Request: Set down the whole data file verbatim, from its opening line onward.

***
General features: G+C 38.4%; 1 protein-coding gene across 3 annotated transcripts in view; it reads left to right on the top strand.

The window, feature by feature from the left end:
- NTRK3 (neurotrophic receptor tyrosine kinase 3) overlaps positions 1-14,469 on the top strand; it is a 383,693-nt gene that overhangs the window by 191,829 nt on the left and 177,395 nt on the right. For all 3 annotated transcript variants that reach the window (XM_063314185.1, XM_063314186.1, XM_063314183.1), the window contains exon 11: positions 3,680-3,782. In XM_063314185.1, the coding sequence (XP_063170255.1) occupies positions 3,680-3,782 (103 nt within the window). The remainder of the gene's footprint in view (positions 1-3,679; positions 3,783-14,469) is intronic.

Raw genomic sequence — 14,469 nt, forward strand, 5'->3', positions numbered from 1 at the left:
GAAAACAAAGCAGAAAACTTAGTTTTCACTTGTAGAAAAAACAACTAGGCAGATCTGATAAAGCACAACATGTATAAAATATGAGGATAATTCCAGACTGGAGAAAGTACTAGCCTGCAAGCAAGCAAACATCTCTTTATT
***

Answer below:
General features: G+C 38.4%; 1 protein-coding gene across 3 annotated transcripts in view; it reads left to right on the top strand.

The window, feature by feature from the left end:
- NTRK3 (neurotrophic receptor tyrosine kinase 3) overlaps positions 1-14,469 on the top strand; it is a 383,693-nt gene that overhangs the window by 191,829 nt on the left and 177,395 nt on the right. For all 3 annotated transcript variants that reach the window (XM_063314185.1, XM_063314186.1, XM_063314183.1), the window contains exon 11: positions 3,680-3,782. In XM_063314185.1, the coding sequence (XP_063170255.1) occupies positions 3,680-3,782 (103 nt within the window). The remainder of the gene's footprint in view (positions 1-3,679; positions 3,783-14,469) is intronic.

Raw genomic sequence — 14,469 nt, forward strand, 5'->3', positions numbered from 1 at the left:
GAAAACAAAGCAGAAAACTTAGTTTTCACTTGTAGAAAAAACAACTAGGCAGATCTGATAAAGCACAACATGTATAAAATATGAGGATAATTCCAGACTGGAGAAAGTACTAGCCTGCAAGCAAGCAAACATCTCTTTATT